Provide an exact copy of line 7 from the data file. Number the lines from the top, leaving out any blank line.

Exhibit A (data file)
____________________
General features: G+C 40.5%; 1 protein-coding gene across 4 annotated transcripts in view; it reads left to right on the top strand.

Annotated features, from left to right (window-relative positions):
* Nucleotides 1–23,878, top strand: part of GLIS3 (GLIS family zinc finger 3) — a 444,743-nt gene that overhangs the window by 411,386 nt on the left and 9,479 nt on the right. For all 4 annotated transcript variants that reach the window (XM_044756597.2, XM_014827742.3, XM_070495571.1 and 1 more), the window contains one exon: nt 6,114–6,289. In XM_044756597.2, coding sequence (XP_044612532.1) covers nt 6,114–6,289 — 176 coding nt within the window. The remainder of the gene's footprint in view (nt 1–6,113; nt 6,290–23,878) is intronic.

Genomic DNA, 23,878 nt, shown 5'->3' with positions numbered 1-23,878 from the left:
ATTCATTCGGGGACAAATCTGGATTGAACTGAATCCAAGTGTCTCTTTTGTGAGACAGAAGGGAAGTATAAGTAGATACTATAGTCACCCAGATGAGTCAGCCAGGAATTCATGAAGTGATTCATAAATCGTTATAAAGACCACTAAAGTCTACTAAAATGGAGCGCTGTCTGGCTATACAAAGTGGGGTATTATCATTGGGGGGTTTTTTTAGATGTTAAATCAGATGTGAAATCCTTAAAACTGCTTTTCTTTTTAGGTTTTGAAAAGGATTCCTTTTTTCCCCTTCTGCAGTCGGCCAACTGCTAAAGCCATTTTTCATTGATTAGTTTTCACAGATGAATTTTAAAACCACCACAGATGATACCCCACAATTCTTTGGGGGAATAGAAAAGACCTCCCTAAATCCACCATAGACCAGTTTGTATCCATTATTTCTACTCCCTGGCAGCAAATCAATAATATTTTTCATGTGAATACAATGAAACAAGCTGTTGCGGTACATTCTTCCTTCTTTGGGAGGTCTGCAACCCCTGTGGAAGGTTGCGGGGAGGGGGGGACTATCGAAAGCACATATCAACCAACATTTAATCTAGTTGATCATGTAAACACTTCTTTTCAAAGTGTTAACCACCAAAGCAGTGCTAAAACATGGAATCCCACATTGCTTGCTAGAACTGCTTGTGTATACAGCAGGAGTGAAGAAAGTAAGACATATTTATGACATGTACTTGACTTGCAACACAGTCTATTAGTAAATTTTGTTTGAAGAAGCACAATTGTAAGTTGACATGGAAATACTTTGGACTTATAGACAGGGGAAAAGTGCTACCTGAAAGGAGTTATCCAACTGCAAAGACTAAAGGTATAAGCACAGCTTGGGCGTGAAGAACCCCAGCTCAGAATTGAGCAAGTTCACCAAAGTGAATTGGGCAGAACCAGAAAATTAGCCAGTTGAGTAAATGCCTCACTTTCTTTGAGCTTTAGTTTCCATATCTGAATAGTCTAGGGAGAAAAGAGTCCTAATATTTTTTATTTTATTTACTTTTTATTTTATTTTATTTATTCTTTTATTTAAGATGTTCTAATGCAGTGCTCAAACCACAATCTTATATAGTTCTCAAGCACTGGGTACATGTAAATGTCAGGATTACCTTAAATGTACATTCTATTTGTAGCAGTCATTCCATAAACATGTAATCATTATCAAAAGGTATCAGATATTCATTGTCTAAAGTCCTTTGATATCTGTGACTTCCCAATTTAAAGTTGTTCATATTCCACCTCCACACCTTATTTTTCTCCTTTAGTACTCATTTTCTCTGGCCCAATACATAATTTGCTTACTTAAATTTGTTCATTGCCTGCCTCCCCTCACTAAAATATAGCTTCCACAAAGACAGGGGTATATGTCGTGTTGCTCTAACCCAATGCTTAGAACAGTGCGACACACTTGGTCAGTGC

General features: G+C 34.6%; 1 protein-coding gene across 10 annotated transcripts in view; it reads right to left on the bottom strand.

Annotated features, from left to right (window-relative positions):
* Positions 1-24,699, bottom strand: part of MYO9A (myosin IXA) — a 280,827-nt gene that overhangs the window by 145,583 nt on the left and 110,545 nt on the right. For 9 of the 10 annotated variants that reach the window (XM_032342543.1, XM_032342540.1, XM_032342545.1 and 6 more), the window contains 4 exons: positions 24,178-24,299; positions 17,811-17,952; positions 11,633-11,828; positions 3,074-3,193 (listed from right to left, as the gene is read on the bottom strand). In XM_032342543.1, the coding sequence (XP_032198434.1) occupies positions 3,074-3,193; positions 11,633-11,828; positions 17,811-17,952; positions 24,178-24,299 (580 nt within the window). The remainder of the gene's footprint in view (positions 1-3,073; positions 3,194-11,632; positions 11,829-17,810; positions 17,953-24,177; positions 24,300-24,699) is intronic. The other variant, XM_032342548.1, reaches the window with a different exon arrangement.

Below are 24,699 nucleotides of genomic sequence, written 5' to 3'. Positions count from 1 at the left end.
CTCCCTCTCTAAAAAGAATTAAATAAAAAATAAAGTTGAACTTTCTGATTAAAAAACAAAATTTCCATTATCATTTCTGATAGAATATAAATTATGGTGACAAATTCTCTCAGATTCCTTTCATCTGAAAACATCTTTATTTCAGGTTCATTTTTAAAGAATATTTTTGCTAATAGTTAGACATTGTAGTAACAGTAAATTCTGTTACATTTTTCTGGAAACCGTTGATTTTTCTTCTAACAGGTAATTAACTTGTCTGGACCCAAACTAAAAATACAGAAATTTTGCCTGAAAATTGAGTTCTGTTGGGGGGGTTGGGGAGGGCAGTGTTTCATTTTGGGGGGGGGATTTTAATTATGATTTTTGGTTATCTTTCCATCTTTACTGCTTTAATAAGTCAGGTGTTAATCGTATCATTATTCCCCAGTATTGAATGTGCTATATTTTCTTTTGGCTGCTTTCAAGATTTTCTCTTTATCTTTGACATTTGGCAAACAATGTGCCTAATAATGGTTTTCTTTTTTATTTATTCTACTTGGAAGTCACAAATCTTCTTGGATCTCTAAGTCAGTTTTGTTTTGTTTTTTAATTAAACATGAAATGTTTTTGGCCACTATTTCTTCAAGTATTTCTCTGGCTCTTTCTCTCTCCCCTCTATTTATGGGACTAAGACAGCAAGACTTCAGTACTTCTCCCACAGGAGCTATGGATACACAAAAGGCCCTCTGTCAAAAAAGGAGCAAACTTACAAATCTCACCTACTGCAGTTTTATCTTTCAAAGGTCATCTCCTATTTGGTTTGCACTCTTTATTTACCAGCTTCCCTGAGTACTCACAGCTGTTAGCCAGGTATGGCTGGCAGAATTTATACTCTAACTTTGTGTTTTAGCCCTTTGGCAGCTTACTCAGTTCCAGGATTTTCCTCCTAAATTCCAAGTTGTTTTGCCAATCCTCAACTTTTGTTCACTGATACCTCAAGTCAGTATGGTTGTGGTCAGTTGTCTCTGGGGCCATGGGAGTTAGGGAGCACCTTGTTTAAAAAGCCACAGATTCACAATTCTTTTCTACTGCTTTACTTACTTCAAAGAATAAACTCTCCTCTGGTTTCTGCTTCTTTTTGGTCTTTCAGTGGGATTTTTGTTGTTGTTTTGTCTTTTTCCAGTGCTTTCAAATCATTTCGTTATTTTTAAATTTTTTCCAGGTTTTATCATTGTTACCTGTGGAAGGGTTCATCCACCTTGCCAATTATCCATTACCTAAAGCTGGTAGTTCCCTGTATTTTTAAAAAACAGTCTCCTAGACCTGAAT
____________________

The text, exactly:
Annotated features, from left to right (window-relative positions):